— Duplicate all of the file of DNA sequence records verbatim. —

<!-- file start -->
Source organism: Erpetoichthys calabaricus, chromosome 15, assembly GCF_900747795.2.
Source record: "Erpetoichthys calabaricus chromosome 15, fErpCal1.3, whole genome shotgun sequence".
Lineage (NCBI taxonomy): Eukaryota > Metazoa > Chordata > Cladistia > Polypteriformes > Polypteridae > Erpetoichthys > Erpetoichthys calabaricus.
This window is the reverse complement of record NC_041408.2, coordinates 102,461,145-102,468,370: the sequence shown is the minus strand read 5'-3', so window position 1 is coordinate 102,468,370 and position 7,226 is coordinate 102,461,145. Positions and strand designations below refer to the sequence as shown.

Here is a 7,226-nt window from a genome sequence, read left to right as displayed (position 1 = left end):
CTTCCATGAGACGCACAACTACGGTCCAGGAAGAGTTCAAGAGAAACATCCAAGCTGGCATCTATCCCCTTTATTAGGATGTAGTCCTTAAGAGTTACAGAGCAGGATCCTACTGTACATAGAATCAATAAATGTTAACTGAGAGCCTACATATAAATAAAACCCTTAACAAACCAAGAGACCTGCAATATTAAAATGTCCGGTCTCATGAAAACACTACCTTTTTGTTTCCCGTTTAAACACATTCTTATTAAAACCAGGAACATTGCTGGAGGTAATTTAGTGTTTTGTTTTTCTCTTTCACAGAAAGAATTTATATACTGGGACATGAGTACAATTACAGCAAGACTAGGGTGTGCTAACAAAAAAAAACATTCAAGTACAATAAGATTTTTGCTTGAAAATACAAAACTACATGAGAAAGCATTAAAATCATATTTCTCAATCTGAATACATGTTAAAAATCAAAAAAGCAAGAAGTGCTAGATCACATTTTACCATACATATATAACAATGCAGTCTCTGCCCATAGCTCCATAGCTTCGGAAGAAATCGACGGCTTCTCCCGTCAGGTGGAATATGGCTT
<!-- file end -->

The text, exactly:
Source organism: Erpetoichthys calabaricus, chromosome 15, assembly GCF_900747795.2.
Source record: "Erpetoichthys calabaricus chromosome 15, fErpCal1.3, whole genome shotgun sequence".
Lineage (NCBI taxonomy): Eukaryota > Metazoa > Chordata > Cladistia > Polypteriformes > Polypteridae > Erpetoichthys > Erpetoichthys calabaricus.
This window is the reverse complement of record NC_041408.2, coordinates 102,461,145-102,468,370: the sequence shown is the minus strand read 5'-3', so window position 1 is coordinate 102,468,370 and position 7,226 is coordinate 102,461,145. Positions and strand designations below refer to the sequence as shown.

Here is a 7,226-nt window from a genome sequence, read left to right as displayed (position 1 = left end):
CTTCCATGAGACGCACAACTACGGTCCAGGAAGAGTTCAAGAGAAACATCCAAGCTGGCATCTATCCCCTTTATTAGGATGTAGTCCTTAAGAGTTACAGAGCAGGATCCTACTGTACATAGAATCAATAAATGTTAACTGAGAGCCTACATATAAATAAAACCCTTAACAAACCAAGAGACCTGCAATATTAAAATGTCCGGTCTCATGAAAACACTACCTTTTTGTTTCCCGTTTAAACACATTCTTATTAAAACCAGGAACATTGCTGGAGGTAATTTAGTGTTTTGTTTTTCTCTTTCACAGAAAGAATTTATATACTGGGACATGAGTACAATTACAGCAAGACTAGGGTGTGCTAACAAAAAAAAACATTCAAGTACAATAAGATTTTTGCTTGAAAATACAAAACTACATGAGAAAGCATTAAAATCATATTTCTCAATCTGAATACATGTTAAAAATCAAAAAAGCAAGAAGTGCTAGATCACATTTTACCATACATATATAACAATGCAGTCTCTGCCCATAGCTCCATAGCTTCGGAAGAAATCGACGGCTTCTCCCGTCAGGTGGAATATGGCTT